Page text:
It was A Severed Head that earned Iris Murdoch her household name and a public who felt it had found a new sensationalist writer. It was a period when she would receive letters like, 'I hate your horrible sexy books. I wouldn't let my daughter read them.' That was fifteen years ago and that public has been disappointed, since after A Severed Head came An Unofficial Rose and the beginning of her more complex fiction. The later novels have been praised for their intelligence but it has also been said that her characters have become the mouthpieces for her own intellectual games. 'I think that's a journalist's dodge that has nothing to do with the truth. The reflections I produce, which are now more voluminous than they used to be, are very much the reflections of the characters. This is true also of the symbolism of the books, in that the characters invent the symbolism, and that the characters, in so far as there's any defined viewpoint, invent the viewpoint. Usually there are several different ones involved, and sometimes one that is quite alien to me is worked out in considerable detail.'
Before she published her first novel, Under The Net, Iris Murdoch had already discarded four or five manuscripts and had one rejected, and she now sees her first three published novels as having been experiments. It was not until The Bell in 1958 that she found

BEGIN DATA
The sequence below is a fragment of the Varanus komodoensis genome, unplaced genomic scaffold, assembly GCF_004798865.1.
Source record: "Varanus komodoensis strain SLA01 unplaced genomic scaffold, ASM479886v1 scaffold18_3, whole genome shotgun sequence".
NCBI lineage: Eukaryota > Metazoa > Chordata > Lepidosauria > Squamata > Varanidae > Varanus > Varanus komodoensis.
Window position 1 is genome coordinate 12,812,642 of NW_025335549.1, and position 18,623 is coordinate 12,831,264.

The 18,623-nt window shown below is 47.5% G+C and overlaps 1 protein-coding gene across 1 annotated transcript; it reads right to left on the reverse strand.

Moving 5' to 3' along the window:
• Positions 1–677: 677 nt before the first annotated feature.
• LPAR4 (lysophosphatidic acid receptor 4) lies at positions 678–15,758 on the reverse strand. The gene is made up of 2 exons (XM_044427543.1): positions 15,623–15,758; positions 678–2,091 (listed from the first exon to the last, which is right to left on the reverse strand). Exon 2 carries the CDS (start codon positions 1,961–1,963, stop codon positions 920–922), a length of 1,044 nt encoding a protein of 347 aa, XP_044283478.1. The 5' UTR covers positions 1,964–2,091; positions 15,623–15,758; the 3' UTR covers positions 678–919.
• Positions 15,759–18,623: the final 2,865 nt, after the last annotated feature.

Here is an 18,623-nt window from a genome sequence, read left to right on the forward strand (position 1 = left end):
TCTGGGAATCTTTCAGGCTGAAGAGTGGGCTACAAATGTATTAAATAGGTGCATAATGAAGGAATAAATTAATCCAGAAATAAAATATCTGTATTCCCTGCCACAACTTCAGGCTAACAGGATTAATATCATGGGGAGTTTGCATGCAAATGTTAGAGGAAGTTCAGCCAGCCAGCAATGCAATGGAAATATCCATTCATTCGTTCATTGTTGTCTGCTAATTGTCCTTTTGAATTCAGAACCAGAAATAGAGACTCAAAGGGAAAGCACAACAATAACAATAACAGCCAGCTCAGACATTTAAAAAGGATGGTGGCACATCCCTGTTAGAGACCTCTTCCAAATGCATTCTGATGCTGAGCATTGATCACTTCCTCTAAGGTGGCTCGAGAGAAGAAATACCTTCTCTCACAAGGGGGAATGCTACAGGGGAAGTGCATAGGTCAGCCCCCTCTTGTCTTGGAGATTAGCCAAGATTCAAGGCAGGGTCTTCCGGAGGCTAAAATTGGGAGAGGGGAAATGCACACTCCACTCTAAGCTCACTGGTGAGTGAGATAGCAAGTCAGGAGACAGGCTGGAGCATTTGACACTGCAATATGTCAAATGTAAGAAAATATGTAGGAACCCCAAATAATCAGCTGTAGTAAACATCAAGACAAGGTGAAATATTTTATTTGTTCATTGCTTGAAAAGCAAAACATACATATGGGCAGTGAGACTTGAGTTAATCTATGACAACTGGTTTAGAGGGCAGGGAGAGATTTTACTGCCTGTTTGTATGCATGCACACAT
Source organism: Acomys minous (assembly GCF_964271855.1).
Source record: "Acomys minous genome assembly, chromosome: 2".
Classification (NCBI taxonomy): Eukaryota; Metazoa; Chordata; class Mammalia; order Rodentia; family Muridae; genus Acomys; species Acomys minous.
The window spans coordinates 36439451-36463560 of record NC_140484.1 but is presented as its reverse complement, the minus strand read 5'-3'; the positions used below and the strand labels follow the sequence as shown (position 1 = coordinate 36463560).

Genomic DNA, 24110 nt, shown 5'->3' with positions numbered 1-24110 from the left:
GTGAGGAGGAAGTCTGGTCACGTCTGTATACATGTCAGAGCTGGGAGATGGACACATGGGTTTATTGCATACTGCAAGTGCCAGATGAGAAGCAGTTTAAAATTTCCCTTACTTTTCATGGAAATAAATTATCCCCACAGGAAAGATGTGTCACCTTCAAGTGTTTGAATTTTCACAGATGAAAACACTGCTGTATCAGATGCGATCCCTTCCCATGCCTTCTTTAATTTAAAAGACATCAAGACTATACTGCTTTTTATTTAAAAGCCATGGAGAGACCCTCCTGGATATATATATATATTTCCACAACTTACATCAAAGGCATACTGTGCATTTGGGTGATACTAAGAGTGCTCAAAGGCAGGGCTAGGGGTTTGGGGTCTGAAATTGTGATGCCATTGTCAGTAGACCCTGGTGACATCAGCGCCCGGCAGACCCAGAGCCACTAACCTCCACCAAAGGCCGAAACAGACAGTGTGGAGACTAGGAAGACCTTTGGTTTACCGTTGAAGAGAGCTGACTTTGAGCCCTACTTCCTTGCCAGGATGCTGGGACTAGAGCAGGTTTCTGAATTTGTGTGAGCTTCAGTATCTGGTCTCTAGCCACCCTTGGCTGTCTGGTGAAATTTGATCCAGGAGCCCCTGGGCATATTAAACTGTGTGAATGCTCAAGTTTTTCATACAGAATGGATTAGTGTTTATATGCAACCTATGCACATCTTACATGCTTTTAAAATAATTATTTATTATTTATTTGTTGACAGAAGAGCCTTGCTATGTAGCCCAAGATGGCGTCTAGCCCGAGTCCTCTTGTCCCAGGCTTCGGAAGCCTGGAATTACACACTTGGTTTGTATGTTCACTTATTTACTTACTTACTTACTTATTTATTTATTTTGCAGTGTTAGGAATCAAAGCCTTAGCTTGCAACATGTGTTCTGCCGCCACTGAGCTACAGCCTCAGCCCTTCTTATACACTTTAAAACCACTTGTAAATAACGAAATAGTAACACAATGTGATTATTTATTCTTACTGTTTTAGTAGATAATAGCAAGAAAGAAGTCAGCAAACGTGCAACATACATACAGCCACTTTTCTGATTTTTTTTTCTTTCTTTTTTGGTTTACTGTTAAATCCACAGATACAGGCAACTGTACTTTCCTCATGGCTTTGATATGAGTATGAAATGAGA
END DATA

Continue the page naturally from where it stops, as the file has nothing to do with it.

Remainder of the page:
herself as a writer. She refers to those early days as 'rather like soldiering on from 410 Etc to 409 ec. I didn't know where I was going, or what was happening, or what sort of history I was involved in with relationship to the novel.' Marriage and a settled life have encouraged her to produce the increasingly idiosyncratic novels which she believes to be a natural artistic development. 'You see this in the visual arts too, where you often get a pattern rather like that of literature. The older the painter gets the more in a sense slapdash he becomes, in that the very tight, neat work of the early period is past and it's much more hazy and very often better, and I hope I'm like that too.'